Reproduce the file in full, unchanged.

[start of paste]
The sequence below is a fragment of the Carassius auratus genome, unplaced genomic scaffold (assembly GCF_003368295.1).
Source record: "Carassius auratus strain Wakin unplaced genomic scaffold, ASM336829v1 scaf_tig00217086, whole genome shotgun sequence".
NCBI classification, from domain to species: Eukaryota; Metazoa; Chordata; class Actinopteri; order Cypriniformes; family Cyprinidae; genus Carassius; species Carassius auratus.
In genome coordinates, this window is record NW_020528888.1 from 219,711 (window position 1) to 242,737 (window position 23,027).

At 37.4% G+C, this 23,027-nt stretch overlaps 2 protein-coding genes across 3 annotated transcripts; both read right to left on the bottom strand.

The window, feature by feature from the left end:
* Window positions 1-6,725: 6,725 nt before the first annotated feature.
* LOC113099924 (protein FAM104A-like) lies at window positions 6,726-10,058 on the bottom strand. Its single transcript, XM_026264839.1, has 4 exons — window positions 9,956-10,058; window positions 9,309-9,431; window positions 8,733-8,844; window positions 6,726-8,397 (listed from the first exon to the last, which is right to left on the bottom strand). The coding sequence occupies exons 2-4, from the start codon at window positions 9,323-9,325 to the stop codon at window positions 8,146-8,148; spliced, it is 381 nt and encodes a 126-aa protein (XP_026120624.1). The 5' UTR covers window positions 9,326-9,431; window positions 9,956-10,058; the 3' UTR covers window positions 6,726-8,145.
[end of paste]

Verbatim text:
The sequence below is a fragment of the Carassius auratus genome, unplaced genomic scaffold (assembly GCF_003368295.1).
Source record: "Carassius auratus strain Wakin unplaced genomic scaffold, ASM336829v1 scaf_tig00217086, whole genome shotgun sequence".
NCBI classification, from domain to species: Eukaryota; Metazoa; Chordata; class Actinopteri; order Cypriniformes; family Cyprinidae; genus Carassius; species Carassius auratus.
In genome coordinates, this window is record NW_020528888.1 from 219,711 (window position 1) to 242,737 (window position 23,027).

At 37.4% G+C, this 23,027-nt stretch overlaps 2 protein-coding genes across 3 annotated transcripts; both read right to left on the bottom strand.

The window, feature by feature from the left end:
* Window positions 1-6,725: 6,725 nt before the first annotated feature.
* LOC113099924 (protein FAM104A-like) lies at window positions 6,726-10,058 on the bottom strand. Its single transcript, XM_026264839.1, has 4 exons — window positions 9,956-10,058; window positions 9,309-9,431; window positions 8,733-8,844; window positions 6,726-8,397 (listed from the first exon to the last, which is right to left on the bottom strand). The coding sequence occupies exons 2-4, from the start codon at window positions 9,323-9,325 to the stop codon at window positions 8,146-8,148; spliced, it is 381 nt and encodes a 126-aa protein (XP_026120624.1). The 5' UTR covers window positions 9,326-9,431; window positions 9,956-10,058; the 3' UTR covers window positions 6,726-8,145.